Actually, scratch that. Just share some of your vast experience navigating an acquisition editor's editorial note before they purchased one of your books. And hey, what's the difference between TPB and mass market anyway? How exactly does projected product mix affect an author's advance and royalty rates?

Oh, and, after the publisher's launched your first book, how are you supposed to tell your editor what your second one is going to be about?

Do you have to stick to whatever you tell them? Is it better to be a pantser or an outliner and why? You may have some of the former, but you have zero of the latter, in real world terms. Blogging may pay your bills, but, beyond other bloggers, and being able to throw something on a writer's resume, it doesn't count. Ask any agent. You've never been traditionally published by any major outlet, just the lit magazine at UVSC, twice. And not to belittle poets or short story writers, but you've never written a single work longer than 50, words, save for maybe a current WIP I'm unaware of.

Sure, you're trying, hustling, but you're just getting started. You've had no tangible successes yet. Flv is a douche. I get the feeling he jerks off while he types and cums the moment he presses POST.

Vonnegut: No need to troll the trolls. As Ghandi once said, "Hate cannot extinguish hate. Only semi-automatic weapons can do that. I accept that you're trying to squeak out a living. Blog all you want about your musings, your adventures, but stop giving writing advice.

You are not qualified to do so in any way, shape, or form. If making sure you get that message through your thick skull loud and clear is trolling, then yeah, that's exactly what I'm doing.

EDIT: Had the name of this post been "8 Words I Seeked and Destroyed in My Writing", and you'd gone through your list and explanations in terms of your own journey and self improvement, then this entire two-day episode would not have occurred. Some of these disagreements are still, to me, pretty subjective. But I can't stand by when anyone tries to claim figures of speech are outdated and should die. Rob, useful to keep in mind the overuse of such words.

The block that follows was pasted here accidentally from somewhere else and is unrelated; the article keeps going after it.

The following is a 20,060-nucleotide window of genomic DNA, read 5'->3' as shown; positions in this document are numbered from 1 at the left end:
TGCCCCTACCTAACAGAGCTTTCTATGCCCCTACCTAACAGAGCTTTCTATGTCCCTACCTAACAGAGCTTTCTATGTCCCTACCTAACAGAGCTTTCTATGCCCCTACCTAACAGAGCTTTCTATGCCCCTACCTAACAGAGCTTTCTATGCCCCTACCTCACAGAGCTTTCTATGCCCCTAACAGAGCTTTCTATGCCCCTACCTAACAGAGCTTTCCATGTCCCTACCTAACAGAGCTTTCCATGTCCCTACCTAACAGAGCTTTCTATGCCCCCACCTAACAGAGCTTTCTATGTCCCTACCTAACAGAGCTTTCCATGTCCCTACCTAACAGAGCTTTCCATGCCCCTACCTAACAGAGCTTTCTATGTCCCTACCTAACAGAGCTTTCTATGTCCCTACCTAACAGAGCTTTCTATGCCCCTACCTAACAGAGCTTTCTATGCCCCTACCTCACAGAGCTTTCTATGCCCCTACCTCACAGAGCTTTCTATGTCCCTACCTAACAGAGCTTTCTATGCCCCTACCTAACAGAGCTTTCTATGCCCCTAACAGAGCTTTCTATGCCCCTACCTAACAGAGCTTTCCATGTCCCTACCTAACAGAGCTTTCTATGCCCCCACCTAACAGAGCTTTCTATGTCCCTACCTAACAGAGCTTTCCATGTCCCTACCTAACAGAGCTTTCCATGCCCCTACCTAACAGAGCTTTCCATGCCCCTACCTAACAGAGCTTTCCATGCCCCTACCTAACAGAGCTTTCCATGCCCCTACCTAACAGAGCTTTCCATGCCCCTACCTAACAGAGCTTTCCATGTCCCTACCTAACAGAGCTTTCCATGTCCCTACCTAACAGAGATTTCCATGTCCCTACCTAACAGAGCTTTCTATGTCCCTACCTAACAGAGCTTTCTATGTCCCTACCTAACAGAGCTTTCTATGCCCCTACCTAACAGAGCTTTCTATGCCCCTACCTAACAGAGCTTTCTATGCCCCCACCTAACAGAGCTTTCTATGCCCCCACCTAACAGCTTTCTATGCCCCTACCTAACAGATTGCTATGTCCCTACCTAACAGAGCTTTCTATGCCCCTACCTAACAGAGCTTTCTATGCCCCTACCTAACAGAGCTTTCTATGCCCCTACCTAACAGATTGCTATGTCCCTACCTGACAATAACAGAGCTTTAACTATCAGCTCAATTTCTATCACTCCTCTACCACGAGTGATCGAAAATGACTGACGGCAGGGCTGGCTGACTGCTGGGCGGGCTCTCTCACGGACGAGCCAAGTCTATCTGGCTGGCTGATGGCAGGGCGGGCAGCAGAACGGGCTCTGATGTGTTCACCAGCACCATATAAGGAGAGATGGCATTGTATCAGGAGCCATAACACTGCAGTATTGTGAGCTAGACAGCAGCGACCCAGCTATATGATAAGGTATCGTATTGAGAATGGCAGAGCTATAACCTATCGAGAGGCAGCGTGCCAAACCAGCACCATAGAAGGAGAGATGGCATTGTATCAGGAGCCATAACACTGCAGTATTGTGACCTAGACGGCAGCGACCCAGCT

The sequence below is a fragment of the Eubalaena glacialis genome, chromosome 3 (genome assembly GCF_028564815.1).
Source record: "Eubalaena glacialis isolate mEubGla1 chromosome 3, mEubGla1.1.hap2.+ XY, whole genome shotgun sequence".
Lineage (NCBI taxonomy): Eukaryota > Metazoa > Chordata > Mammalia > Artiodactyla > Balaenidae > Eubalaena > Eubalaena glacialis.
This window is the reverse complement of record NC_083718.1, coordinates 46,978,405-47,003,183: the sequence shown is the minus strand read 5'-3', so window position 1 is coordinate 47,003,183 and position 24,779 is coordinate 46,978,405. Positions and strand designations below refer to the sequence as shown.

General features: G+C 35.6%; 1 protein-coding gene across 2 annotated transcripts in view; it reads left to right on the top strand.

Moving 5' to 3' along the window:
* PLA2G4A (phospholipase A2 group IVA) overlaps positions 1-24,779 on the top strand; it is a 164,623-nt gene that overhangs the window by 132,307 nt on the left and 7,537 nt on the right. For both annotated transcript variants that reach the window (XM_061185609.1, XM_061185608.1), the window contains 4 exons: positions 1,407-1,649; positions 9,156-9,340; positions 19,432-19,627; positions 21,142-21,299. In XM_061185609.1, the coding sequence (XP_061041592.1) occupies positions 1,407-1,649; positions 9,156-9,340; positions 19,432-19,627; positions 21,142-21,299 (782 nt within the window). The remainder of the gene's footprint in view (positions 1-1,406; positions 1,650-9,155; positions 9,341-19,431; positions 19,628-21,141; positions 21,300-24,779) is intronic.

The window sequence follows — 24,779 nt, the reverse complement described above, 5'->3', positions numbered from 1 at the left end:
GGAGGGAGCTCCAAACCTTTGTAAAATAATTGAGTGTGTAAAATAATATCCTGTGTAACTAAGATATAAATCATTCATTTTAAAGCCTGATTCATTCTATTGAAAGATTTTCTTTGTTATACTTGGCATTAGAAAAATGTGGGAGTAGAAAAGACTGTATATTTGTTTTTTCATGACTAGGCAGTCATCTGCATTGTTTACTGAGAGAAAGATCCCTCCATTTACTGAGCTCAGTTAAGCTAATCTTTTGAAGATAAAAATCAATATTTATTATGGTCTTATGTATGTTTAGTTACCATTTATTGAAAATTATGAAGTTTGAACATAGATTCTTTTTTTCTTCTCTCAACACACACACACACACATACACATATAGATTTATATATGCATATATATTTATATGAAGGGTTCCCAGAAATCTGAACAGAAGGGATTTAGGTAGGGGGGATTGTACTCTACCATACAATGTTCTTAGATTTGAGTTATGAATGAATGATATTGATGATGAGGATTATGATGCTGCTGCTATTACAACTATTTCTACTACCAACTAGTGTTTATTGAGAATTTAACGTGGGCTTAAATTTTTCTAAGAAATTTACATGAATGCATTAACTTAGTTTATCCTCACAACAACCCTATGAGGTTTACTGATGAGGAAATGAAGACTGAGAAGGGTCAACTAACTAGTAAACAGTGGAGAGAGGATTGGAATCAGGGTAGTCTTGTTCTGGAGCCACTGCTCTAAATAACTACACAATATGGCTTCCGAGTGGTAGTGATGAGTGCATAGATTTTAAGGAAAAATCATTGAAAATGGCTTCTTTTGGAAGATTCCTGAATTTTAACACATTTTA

I think you can use "in order to" when a character is overly-formal. I guess you can use pretty much anything if you want to make a point about a character, so my point isn't really that useful. Here are eight words or phrases that in my opinion should be hunted down in your story and deleted with extreme prejudice. That's my take on it, anyhow. And you're absolutely right that character voice often overwrites "rules. Seb: There's always a tricky line to dance around when you're writing content for the web.

Overstating your points drains a piece's authority at least for some readers , but writing articles filled with qualifiers can be wearing and deprive the content of its punch again, this is true for some but not all readersand it's especially true here because of stylistic choices I made, such as using the "seek and destroy" mentality to frame the article. And there are secondary questions of what the objective is. Is it to state the case for questioning these words as accurately as possible, eliminating potential misinterpretations or argument on subjective content?

Or do you sacrifice those extra layers admitting the various subjectives, elaborating on the counter-arguments, providing broader examples with contextual frames, etc. It's not a set of questions that leads to easy answers. There are simply choices to be made, and various consequences to face.

I chose to write the article in the way I did, and it's been viewed more than 10 thousand times over 48 hours, with thousands of social shares. And I've upset FLV. But, of course, there are downsides too. Rob, I think you made valid points in the article. The only thing I take issue with is people writing subjective, opinion-based articles and presenting them as fact. There are a lot of those type of articles here, and I would just prefer a single, subtle reference to the article being simply the authors opinion, and not cast iron fact.